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A Poverty Row staple with an unknown cast peering into the post-war dark night of the soul, Detour has come to embody the best film noir has to offer—namely, that budget and schedule concerns indirectly enriched the artistic product, paring down a weightier script and even more bloated source novel into a precise, exquisitely sharp bit of storytelling economy. Trapped within the sweaty mind of always-broke jazz pianist Al Roberts (Tom Neal) as he heads West from New York to settle down with his girlfriend (Claudia Drake), a symbol of stable life for Roberts who absconded with his heart to try to “make it” in Hollywood, we’re stuck with only the unlucky guy’s version of events throughout his increasingly desperate trip. After all, his hitchhiking journey seems doomed to fail from the start, but it grows damn near bleak with the accidental cadaver-ing of a gregarious Charles Haskell (Edmund MacDonald) following a whirlwind buddy meet-cute, and then completely hopeless with the introduction of Vera (Ann Savage), an iconic femme fatale who doesn’t have to try hard to ensnare Roberts, by that point so far out of his league he’s got his pants pulled up well past his nipples. As much an efficient encapsulation of its genre as it is a noir drowning entirely within its own hell-bent nightmare, Detour is most impressive for how gracefully Ulmer can get the most out of so little. —Dom Sinacola


Aguirre, the Wrath of God

aquirre-movie-poster.jpg Year: 1972
Director: Werner Herzog
Stars: Klaus Kinski, Elena Rojo, Ruy Guerra, Del Negro
Genre: Drama, Thriller, Action & Adventure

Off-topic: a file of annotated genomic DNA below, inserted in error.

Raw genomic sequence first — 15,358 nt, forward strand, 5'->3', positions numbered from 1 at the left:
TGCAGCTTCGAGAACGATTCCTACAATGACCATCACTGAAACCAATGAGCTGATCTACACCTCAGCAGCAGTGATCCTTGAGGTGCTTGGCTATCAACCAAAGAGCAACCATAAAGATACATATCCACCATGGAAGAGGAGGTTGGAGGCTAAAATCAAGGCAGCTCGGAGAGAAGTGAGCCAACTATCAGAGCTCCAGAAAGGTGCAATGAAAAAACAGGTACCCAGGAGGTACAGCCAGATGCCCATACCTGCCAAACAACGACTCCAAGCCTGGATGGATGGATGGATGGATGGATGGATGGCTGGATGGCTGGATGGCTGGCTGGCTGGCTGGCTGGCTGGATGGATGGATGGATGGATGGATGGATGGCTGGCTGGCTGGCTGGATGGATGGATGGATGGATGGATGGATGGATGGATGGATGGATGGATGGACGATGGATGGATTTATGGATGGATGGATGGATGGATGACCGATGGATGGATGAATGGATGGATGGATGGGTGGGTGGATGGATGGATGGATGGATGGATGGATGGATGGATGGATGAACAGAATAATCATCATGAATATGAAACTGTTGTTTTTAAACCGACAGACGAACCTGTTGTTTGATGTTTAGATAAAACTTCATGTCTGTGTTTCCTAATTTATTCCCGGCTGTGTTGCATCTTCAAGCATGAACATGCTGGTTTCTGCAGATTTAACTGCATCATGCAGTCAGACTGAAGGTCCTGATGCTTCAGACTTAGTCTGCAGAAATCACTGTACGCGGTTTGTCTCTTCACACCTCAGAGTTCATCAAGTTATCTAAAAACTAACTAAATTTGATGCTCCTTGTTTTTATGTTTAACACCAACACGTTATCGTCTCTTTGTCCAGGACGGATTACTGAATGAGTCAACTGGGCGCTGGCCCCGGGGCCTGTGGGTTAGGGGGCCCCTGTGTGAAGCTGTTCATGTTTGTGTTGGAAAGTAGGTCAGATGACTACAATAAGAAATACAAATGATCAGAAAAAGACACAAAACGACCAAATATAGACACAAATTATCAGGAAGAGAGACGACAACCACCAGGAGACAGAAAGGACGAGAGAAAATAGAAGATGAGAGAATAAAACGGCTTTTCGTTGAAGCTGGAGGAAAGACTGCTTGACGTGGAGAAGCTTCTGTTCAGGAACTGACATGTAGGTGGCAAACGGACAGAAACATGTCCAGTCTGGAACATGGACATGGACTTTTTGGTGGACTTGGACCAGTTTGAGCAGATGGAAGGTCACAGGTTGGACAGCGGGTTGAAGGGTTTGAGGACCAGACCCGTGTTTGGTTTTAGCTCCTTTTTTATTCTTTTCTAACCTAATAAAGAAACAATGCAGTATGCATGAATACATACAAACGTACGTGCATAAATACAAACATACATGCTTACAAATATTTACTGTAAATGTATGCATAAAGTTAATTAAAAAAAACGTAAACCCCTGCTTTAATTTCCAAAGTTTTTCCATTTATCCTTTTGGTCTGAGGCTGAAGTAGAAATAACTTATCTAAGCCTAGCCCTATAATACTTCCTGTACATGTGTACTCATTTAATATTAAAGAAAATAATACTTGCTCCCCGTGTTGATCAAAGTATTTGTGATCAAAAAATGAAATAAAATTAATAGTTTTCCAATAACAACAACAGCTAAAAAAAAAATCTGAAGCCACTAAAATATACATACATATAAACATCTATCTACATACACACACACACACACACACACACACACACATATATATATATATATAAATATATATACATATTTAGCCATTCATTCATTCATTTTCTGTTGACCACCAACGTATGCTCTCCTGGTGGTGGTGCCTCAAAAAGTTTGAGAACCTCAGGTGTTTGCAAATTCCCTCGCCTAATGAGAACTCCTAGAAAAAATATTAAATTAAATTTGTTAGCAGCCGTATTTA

Rotten Tomatoes Score: 98%
Rating: R
Runtime: 90 minutes

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The Rosetta Stone to understanding the relationship between director Werner Herzog and actor Klaus Kinski is contained within watching the way Herzog sees Kinski as Aguirre, the Conquistador circa 1560 who, through the sheer power of his belligerence, led a small army of Spaniards to their certain doom. In Kinski’s disturbing, hobbled presence, Aguirre is delusion manifest, his need to find the lost City of Gold while trekking through the unforgiving rain forests of Peru so corrupt and surreal it appears to be crippling his body from the inside out, crawling free from his heart and escaping his bug-eyes. Herzog exploits that delusion when he casts Kinski—known IRL for his self-aggrandizing optics and unbelievable cruelty—and in Aguirre, the Wrath of God is no purer sense of just how wholly Herzog knows Kinski’s true nature, letting it seep into—infect—the reality of the film itself: “Based on a true story” wasn’t so debased a cinematic term until Fargo took up the challenge decades later. Which is pretty much how Herzog treats true stories anyway—his documentary subjects he’s known to openly manipulate, and even Paul Cronin’s Werner Herzog: A Guide for the Perplexed book, a series of conversations amounting to a career retrospective, Cronin prologues with a lengthy explanation for how involved Herzog was in editing and rewriting his own interviews. What’s left in lieu of fealty to the story of Gonzalo Pizzaro’s ill-fated expedition is something so much more visceral: A reenactment of the story’s—and therefore History’s—pain, absurdity and grand illusion. —Dom Sinacola


A.I. Artificial Intelligence

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Year: 2001
Director: Steven Spielberg
Stars: Haley Joel Osment, Jude Law, Frances O’Connor, Brendan Gleeson, William Hurt
Rating: PG-13
Runtime: 146 minutes

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A.I. may be Spielberg’s misunderstood masterpiece, evidenced by the many critics who’ve pointed out its supposed flaws only to come around to a new understanding of its greatness—chief among them Roger Ebert, who eventually included it as one of his Great Movies ten years after giving it a lukewarm first review. A.I. represents the perfect melding of Spielberg and Stanley Kubrick’s sensibilities—as Kubrick supposedly worked on the story with Spielberg, and Spielberg felt obliged to finish after Kubrick’s death—which allows the film to keep each of their worst instincts in check. It’s not as cold or distant as Kubrick’s films tend to be, but not as maudlin and manipulative as Spielberg’s films can become—and before the ending is brought out as proof of Spielberg’s failure, it should be noted that the film’s dark coda was actually Kubrick’s idea, adamant that the ending not be meddled with moreso than any other scene. A closer inspection of the film’s themes reveal a much bleaker conclusion—and, no, those aren’t “aliens.” —Oktay Ege Kozak